This post wasn’t requested by anyone, but I want to dedicate this post as a remembrance to my beloved father who passed away nearly 14 years ago. I almost can’t believe I have lived this long without him. I normally don’t miss him all the time, but once in a while I do. Especially when I have to go through a tough time when I really need love and support from someone I know that from every cell of his heart and body only wants the best for me. (I can only count on his intention but not the results, because his projects for me sometimes, errr…yielded quite questionable results…LOL…but he loved me absolutely.)
Why is this post dedicated to him?
Because this is one of his all time favorite snacks. The dish is called “Khao Tung Na Tung”. It’s just a rice crispy cracker called “Khao Tung” with the coconut milk base, with pork, shrimp and peanut dip. The dip mixture is called “Na Tung”. The consistency of the dip is too thick to be called Kaeng=soup, or Pad=stir-fried and mostly dry. It’s half way in between both.
The taste of it is a combination of salty, sweet and a hint of sourness. This is a very hearty afternoon snack.
Start with Thai Khao Tung. Khao Tung is cooked dried rice formed into a sheet or chips. But first, understand that Thais family structure is a complex family which involves more than just two adults. You might call it an extended family culture. Grandparents, parents, aunts, uncles, cousins are all living in the same commune and would share the same kitchen.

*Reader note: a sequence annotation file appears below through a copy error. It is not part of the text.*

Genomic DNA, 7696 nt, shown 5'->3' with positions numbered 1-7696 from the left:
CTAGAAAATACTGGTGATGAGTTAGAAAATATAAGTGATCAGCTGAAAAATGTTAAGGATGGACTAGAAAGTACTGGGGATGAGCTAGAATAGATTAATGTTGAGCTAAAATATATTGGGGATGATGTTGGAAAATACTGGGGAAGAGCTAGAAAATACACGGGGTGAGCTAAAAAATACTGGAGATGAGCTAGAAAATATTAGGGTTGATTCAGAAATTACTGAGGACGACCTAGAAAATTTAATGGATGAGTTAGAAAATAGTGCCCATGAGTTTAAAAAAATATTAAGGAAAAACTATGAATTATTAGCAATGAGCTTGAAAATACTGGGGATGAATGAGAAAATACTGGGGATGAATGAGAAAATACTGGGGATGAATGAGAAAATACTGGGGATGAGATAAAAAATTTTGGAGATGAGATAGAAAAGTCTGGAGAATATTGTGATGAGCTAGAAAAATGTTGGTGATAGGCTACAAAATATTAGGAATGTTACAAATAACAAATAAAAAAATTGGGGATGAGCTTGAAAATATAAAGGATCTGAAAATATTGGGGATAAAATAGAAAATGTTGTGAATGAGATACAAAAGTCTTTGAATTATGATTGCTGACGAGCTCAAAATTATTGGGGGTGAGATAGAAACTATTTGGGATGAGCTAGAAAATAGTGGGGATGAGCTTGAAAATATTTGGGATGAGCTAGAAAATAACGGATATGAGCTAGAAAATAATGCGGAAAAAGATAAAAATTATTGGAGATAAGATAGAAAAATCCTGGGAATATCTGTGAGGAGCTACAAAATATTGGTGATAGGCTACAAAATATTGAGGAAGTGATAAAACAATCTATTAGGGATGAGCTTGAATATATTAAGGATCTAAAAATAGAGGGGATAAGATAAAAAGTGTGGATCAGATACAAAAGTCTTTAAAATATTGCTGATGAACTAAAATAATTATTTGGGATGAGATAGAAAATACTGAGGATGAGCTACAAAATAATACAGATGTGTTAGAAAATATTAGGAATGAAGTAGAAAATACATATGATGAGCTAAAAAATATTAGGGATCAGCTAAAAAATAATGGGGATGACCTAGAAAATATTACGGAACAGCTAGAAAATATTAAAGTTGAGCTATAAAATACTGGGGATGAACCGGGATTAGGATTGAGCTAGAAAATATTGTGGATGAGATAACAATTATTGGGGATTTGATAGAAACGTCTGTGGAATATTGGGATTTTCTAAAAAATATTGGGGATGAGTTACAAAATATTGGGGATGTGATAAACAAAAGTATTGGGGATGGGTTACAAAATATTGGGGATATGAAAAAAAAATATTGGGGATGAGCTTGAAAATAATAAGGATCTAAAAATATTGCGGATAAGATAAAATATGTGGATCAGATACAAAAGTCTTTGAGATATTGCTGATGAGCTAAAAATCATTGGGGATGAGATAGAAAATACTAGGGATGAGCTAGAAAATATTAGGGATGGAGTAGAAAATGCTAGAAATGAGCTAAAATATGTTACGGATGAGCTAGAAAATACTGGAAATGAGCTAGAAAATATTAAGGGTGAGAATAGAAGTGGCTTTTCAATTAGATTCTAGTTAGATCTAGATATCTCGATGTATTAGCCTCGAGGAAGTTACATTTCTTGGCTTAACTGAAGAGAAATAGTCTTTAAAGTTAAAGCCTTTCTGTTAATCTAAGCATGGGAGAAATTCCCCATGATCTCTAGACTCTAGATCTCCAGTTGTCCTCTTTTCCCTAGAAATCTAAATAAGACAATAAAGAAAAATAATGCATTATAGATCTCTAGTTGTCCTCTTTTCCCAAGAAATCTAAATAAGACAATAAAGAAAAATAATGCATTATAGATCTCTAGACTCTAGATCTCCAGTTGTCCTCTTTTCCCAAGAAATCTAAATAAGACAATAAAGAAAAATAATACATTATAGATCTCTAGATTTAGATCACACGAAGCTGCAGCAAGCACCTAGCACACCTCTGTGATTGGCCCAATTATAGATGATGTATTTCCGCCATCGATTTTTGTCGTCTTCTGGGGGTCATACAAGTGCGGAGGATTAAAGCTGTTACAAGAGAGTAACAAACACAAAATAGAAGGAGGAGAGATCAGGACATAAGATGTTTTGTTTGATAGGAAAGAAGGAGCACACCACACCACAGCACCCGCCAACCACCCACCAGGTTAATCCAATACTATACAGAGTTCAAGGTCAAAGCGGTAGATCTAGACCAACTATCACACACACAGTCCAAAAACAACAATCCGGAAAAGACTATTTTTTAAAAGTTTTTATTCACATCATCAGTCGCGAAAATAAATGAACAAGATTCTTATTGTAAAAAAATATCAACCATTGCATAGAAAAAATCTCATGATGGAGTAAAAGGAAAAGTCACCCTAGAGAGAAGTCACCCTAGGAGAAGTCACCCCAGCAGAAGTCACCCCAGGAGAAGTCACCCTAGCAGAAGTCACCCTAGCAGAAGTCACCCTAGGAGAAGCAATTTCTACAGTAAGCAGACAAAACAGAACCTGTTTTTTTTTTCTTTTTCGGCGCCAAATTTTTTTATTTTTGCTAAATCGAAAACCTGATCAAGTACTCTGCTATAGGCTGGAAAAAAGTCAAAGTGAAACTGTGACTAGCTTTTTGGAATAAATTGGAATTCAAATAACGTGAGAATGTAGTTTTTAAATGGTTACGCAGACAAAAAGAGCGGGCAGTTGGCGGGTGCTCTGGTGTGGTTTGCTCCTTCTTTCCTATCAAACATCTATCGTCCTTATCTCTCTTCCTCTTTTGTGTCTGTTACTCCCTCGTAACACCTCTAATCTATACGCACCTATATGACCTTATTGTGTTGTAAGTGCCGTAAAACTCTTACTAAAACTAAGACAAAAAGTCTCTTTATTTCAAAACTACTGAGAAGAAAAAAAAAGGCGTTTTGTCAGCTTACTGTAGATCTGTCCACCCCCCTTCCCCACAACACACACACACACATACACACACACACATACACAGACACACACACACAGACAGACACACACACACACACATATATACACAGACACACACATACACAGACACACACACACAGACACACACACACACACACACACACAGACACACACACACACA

So, the cook will have to cook for everyone, including the workers. Imagine cooking rice in such a gigantic pan. Usually it’s a wok-like shape, but it’s a wok about three feet in diameter. Some families might cook in a smaller wok, but many are cooking for more than twenty people that all eat rice as a base for their meals.
The result of cooking rice in that type of container is that before the rice in the whole wok gets cooked, the bottom is nearly burned. Thus it becomes a crust at the bottom that you can’t eat. The cook has to scoop the whole layer out, cut it in chips and dry them in the sun. The dried rice chips are “Khao Tung”.
When they want to use Khao Tung, they just fry them in hot oil. The dry rice grains will expand, and that is what we use to eat with Na Tung, the dip.
You can make your own Khao Tung, or buy them from the market these days. You don’t have to cook such a big load of rice like in old times. The new Khao Tung are as good as the old ones and you can shape them the way you like, too. There are many manufacturers in Thailand making the pre-dried Khao Tung and selling them in bags. If you can spot them on the shelf, you’re lucky. I bought mine. If you want to make your own, please, see the note below. Sorry I didn’t make it myself this time.
Once you got Khao Tung, then you are ready to make “Na Tung”.
Ground pork 1/2 cup 120g
Roughly chopped shrimp 1/2 cup 120g
Coconut milk 1 cup
Sliced shallots 1/2 cup
Crushed peanuts or roughly chopped peanuts 1/2 cup
Fish sauce 2 tablespoons
Palm sugar 1-1/2 tablespoons